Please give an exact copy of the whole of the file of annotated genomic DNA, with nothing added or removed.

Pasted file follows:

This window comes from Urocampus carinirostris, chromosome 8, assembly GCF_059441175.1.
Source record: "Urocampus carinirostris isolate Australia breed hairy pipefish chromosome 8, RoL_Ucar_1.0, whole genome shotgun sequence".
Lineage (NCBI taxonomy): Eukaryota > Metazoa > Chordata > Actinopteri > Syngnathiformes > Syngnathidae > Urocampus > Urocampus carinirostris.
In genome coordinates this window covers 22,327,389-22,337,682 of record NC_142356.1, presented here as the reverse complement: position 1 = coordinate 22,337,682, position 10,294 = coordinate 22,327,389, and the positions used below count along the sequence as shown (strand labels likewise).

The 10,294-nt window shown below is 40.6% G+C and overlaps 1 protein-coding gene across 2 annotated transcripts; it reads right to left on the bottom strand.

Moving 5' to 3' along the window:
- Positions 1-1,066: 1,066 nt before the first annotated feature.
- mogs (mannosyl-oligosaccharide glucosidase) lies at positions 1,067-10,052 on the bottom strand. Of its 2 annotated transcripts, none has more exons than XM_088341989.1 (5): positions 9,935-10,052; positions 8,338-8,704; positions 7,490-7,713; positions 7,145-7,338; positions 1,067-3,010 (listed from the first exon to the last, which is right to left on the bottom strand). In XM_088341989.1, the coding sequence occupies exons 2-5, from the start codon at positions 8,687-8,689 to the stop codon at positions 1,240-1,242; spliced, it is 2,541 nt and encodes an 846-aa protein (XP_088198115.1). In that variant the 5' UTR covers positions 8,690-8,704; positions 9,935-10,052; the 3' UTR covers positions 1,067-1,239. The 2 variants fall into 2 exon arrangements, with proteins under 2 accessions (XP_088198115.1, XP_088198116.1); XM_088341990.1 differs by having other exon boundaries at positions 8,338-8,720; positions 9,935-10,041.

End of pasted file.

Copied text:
This window comes from Urocampus carinirostris, chromosome 8, assembly GCF_059441175.1.
Source record: "Urocampus carinirostris isolate Australia breed hairy pipefish chromosome 8, RoL_Ucar_1.0, whole genome shotgun sequence".
Lineage (NCBI taxonomy): Eukaryota > Metazoa > Chordata > Actinopteri > Syngnathiformes > Syngnathidae > Urocampus > Urocampus carinirostris.
In genome coordinates this window covers 22,327,389-22,337,682 of record NC_142356.1, presented here as the reverse complement: position 1 = coordinate 22,337,682, position 10,294 = coordinate 22,327,389, and the positions used below count along the sequence as shown (strand labels likewise).

The 10,294-nt window shown below is 40.6% G+C and overlaps 1 protein-coding gene across 2 annotated transcripts; it reads right to left on the bottom strand.

Moving 5' to 3' along the window:
- Positions 1-1,066: 1,066 nt before the first annotated feature.
- mogs (mannosyl-oligosaccharide glucosidase) lies at positions 1,067-10,052 on the bottom strand. Of its 2 annotated transcripts, none has more exons than XM_088341989.1 (5): positions 9,935-10,052; positions 8,338-8,704; positions 7,490-7,713; positions 7,145-7,338; positions 1,067-3,010 (listed from the first exon to the last, which is right to left on the bottom strand). In XM_088341989.1, the coding sequence occupies exons 2-5, from the start codon at positions 8,687-8,689 to the stop codon at positions 1,240-1,242; spliced, it is 2,541 nt and encodes an 846-aa protein (XP_088198115.1). In that variant the 5' UTR covers positions 8,690-8,704; positions 9,935-10,052; the 3' UTR covers positions 1,067-1,239. The 2 variants fall into 2 exon arrangements, with proteins under 2 accessions (XP_088198115.1, XP_088198116.1); XM_088341990.1 differs by having other exon boundaries at positions 8,338-8,720; positions 9,935-10,041.